Fear of Missing Out?

Fear of Missing Out?

| August 24, 2020

As I write this, Amazon’s (AMZN) stock was up close to 78% on the year1, Apple (AAPL) was up by 69%2, and Netflix (NFLX) was up by 49%.3 Alphabet (GOOG), the parent company of Google, was up by a meager 18%.4 Come on, Google, get with the program. Note, that was said in my sarcastic tone. Being up by 18% while we’re only in August is more than respectable. But none of those high-flying stocks have remotely returned the 375% return on Tesla.5

It’s been a long time since the internet bubble of the late ‘90’s, but I’m starting to note similarities. Like those heady days, more people seem to be following the market and looking for stock tips instead of steadily dropping money into index funds. Part of this might be due to the popularity of next generation brokerages like Robinhood, which feature commission free trading and only a hint of financial and investing advice, most of it canned.

I’m leery of buying stocks solely because of the fear of missing out. I hope you will be, too. By the time a stock becomes frothy enough to generate returns like Amazon, Apple and especially Tesla, there’s a good chance the stock price has more to do with the behavior of crowds than the value of the company. Many people do trade according to stock momentum and beliefs about the supply and demand for a company’s shares, but I need to be confident about the company and the value of the shares.

No one can say for certain the market is “overvalued” because stocks’ underlying value depends on forecasts, estimates and value judgments. It very well might be the market’s latest run makes perfect sense given the progress in vaccines and employment trends, which remain lousy but maybe less lousy than the Street feared.

But there’s some evidence the market might be frothier than a cappuccino party. One indicator I’m fond of is the Cyclically Adjusted Price to Earnings Ratio, otherwise known as the Shiller PE Ratio, or simply PE10. The CAPE ratio is the level of the S&P 500 divided by the average of the past ten years’ inflation adjusted earnings6. The low for that ratio was estimated to be 4.78 in December 1920 and the high was 44.19 in December, 19997. The average has been between 15 to 17, depending on which average you use. On Friday, August 21 the CAPE Ratio stood at 31.257, which is close to twice the historic average. That could make sense if we were seeing profits skyrocketing for most of the companies in the S&P 500, but it seems a bit optimistic given that we might be only halfway through a global pandemic.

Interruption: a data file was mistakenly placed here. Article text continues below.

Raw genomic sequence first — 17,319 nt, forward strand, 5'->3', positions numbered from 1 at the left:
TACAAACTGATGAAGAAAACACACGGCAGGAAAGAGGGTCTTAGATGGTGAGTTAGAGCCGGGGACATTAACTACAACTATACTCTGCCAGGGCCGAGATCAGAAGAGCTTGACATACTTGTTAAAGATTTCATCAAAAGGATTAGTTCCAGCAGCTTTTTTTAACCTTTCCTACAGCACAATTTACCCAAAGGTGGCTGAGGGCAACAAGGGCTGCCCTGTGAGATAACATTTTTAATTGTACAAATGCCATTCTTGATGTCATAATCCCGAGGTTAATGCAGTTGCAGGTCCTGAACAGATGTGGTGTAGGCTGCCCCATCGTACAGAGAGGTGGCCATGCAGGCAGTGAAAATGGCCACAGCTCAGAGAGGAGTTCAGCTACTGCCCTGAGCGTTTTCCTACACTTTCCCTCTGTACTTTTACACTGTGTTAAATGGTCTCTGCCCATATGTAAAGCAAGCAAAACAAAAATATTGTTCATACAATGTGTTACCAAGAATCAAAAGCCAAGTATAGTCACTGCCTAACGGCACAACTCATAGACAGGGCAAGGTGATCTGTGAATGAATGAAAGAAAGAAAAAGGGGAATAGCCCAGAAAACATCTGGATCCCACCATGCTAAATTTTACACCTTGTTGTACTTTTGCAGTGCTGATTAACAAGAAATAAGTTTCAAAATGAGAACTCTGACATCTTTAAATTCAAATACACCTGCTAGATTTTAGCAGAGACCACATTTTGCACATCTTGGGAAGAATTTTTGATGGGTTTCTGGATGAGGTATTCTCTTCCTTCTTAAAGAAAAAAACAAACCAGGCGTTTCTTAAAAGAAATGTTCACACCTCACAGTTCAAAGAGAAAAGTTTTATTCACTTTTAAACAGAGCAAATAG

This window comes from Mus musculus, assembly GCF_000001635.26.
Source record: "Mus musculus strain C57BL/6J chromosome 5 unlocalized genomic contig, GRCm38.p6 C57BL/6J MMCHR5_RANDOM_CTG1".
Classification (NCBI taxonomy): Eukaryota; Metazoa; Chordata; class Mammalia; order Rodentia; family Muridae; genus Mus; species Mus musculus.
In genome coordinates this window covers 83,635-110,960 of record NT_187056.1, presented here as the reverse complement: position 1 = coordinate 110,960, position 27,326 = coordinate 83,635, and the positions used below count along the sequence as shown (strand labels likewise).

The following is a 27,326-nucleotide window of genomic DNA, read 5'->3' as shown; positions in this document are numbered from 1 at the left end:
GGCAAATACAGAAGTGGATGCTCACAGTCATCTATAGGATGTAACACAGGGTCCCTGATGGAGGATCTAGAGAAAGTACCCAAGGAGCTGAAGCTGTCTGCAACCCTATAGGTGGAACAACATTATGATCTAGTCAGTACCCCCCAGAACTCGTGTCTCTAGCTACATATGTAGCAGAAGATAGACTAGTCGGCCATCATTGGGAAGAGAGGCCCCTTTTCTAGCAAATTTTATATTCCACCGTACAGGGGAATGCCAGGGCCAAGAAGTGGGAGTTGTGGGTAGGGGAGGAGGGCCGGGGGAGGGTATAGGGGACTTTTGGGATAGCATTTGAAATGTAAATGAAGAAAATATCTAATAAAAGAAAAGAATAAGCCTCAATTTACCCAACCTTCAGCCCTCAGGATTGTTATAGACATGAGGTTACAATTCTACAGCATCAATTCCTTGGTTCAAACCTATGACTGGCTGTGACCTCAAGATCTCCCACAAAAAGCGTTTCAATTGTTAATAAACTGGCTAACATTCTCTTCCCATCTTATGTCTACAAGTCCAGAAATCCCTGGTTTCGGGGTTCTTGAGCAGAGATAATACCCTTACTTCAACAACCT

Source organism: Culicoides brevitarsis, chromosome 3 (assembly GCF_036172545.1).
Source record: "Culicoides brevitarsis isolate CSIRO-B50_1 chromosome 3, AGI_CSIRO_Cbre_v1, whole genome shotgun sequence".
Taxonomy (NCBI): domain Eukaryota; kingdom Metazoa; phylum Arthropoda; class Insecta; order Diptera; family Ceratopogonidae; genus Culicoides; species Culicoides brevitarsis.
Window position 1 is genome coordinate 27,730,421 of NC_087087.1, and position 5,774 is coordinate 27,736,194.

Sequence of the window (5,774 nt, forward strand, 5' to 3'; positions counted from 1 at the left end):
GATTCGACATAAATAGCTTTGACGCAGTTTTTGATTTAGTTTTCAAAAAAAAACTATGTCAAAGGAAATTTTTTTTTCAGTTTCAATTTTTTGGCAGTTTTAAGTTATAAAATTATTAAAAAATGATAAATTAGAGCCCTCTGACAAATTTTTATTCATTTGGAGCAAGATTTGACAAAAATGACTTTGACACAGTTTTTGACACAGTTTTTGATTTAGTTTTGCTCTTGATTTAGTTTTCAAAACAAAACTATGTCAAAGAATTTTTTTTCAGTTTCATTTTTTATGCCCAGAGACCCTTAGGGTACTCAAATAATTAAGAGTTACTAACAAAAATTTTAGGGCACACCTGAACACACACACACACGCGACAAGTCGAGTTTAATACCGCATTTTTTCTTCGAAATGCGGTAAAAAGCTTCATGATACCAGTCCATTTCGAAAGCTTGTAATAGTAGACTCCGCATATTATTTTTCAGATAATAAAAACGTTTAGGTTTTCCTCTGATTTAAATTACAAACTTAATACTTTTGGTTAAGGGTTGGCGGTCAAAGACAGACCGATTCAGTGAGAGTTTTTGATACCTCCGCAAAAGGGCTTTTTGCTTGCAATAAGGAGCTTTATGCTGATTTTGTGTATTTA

As I’ve said before, I try not to overreact to any one data point. I won’t short the market in all my clients’ portfolios, because as much as I might suspect the market is overvalued, it can stay overvalued for an astoundingly long time. But I won’t be surprised when the market decides this rally has run its course.









Evan R. Guido is the Founder of Aksala Wealth Advisors LLC, a 2018 Forbes Next-Gen Advisors List Member, and Financial Professional at Avantax Investment ServicesSM. Evan heads a team of retirement transition strategists for clients who consider themselves the “Millionaire Next Door.” He can be reached at 941-500-5122 or eguido@aksalawealth.com Read more of his insights at https://finance.heraldtribune.com/category/ask-guido/. Securities offered through Avantax Investment ServicesSM, Member FINRA, SIPC.  Investment advisory services offered through Avantax Advisory ServicesSM, Insurance services offered through an Avantax affiliated insurance agency.  8225 Natures Way Suite 119, Lakewood Ranch, FL  34202.  The views and opinions presented in this article are those of Evan R. Guido and not of Avantax Wealth ManagementSM or its subsidiaries. Past performance does not guarantee future results.  The S&P 500® Index is an unmanaged index of 500 selected common stocks, most of which are listed on the New York Stock Exchange.  The Index is adjusted for dividends, weighted toward stocks with large market capitalizations and represents approximately two-thirds of the total market value of all domestic common stocks.  Investments cannot be made directly in an index.